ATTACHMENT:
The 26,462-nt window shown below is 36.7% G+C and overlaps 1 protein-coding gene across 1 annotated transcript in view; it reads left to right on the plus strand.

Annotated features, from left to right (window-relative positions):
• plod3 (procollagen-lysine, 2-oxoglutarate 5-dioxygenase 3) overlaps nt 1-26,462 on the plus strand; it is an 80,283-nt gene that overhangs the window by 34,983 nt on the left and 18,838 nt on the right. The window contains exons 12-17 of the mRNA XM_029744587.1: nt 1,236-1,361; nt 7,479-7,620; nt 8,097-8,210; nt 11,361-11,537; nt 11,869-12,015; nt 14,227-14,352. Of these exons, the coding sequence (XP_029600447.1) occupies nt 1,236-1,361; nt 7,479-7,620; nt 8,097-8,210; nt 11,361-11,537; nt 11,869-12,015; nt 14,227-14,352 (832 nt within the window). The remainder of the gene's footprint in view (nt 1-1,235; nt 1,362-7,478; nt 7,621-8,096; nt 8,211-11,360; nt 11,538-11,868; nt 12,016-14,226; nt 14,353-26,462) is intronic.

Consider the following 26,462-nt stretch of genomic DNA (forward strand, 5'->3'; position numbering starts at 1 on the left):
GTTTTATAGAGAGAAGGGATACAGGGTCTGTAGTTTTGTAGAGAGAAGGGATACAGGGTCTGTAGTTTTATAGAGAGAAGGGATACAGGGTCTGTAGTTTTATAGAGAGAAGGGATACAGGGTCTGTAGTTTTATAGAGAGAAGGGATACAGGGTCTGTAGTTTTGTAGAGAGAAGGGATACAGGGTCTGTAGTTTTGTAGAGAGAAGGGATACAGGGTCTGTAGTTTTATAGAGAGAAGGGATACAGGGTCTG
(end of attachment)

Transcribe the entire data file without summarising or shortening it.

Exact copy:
The 26,462-nt window shown below is 36.7% G+C and overlaps 1 protein-coding gene across 1 annotated transcript in view; it reads left to right on the plus strand.

Annotated features, from left to right (window-relative positions):
• plod3 (procollagen-lysine, 2-oxoglutarate 5-dioxygenase 3) overlaps nt 1-26,462 on the plus strand; it is an 80,283-nt gene that overhangs the window by 34,983 nt on the left and 18,838 nt on the right. The window contains exons 12-17 of the mRNA XM_029744587.1: nt 1,236-1,361; nt 7,479-7,620; nt 8,097-8,210; nt 11,361-11,537; nt 11,869-12,015; nt 14,227-14,352. Of these exons, the coding sequence (XP_029600447.1) occupies nt 1,236-1,361; nt 7,479-7,620; nt 8,097-8,210; nt 11,361-11,537; nt 11,869-12,015; nt 14,227-14,352 (832 nt within the window). The remainder of the gene's footprint in view (nt 1-1,235; nt 1,362-7,478; nt 7,621-8,096; nt 8,211-11,360; nt 11,538-11,868; nt 12,016-14,226; nt 14,353-26,462) is intronic.

Consider the following 26,462-nt stretch of genomic DNA (forward strand, 5'->3'; position numbering starts at 1 on the left):
GTTTTATAGAGAGAAGGGATACAGGGTCTGTAGTTTTGTAGAGAGAAGGGATACAGGGTCTGTAGTTTTATAGAGAGAAGGGATACAGGGTCTGTAGTTTTATAGAGAGAAGGGATACAGGGTCTGTAGTTTTATAGAGAGAAGGGATACAGGGTCTGTAGTTTTGTAGAGAGAAGGGATACAGGGTCTGTAGTTTTGTAGAGAGAAGGGATACAGGGTCTGTAGTTTTATAGAGAGAAGGGATACAGGGTCTG